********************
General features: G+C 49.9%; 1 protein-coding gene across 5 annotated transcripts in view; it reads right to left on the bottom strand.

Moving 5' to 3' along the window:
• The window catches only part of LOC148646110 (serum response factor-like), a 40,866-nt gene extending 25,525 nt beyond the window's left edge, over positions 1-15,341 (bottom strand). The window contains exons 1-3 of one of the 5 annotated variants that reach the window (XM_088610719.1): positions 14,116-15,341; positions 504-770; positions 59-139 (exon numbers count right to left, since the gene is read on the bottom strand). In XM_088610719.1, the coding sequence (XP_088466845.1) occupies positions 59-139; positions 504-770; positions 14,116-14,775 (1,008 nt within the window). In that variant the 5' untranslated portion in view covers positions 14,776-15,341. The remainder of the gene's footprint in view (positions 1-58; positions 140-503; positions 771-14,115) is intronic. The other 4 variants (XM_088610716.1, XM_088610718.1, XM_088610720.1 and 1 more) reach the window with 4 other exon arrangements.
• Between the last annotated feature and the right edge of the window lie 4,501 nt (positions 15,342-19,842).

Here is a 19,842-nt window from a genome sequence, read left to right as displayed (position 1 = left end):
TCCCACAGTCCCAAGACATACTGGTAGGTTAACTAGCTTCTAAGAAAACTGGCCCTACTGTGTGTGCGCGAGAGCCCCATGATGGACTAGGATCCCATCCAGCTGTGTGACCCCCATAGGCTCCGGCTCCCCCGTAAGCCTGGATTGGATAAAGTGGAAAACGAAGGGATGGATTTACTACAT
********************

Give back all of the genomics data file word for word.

General features: G+C 49.9%; 1 protein-coding gene across 5 annotated transcripts in view; it reads right to left on the bottom strand.

Moving 5' to 3' along the window:
• The window catches only part of LOC148646110 (serum response factor-like), a 40,866-nt gene extending 25,525 nt beyond the window's left edge, over positions 1-15,341 (bottom strand). The window contains exons 1-3 of one of the 5 annotated variants that reach the window (XM_088610719.1): positions 14,116-15,341; positions 504-770; positions 59-139 (exon numbers count right to left, since the gene is read on the bottom strand). In XM_088610719.1, the coding sequence (XP_088466845.1) occupies positions 59-139; positions 504-770; positions 14,116-14,775 (1,008 nt within the window). In that variant the 5' untranslated portion in view covers positions 14,776-15,341. The remainder of the gene's footprint in view (positions 1-58; positions 140-503; positions 771-14,115) is intronic. The other 4 variants (XM_088610716.1, XM_088610718.1, XM_088610720.1 and 1 more) reach the window with 4 other exon arrangements.
• Between the last annotated feature and the right edge of the window lie 4,501 nt (positions 15,342-19,842).

Here is a 19,842-nt window from a genome sequence, read left to right as displayed (position 1 = left end):
TCCCACAGTCCCAAGACATACTGGTAGGTTAACTAGCTTCTAAGAAAACTGGCCCTACTGTGTGTGCGCGAGAGCCCCATGATGGACTAGGATCCCATCCAGCTGTGTGACCCCCATAGGCTCCGGCTCCCCCGTAAGCCTGGATTGGATAAAGTGGAAAACGAAGGGATGGATTTACTACAT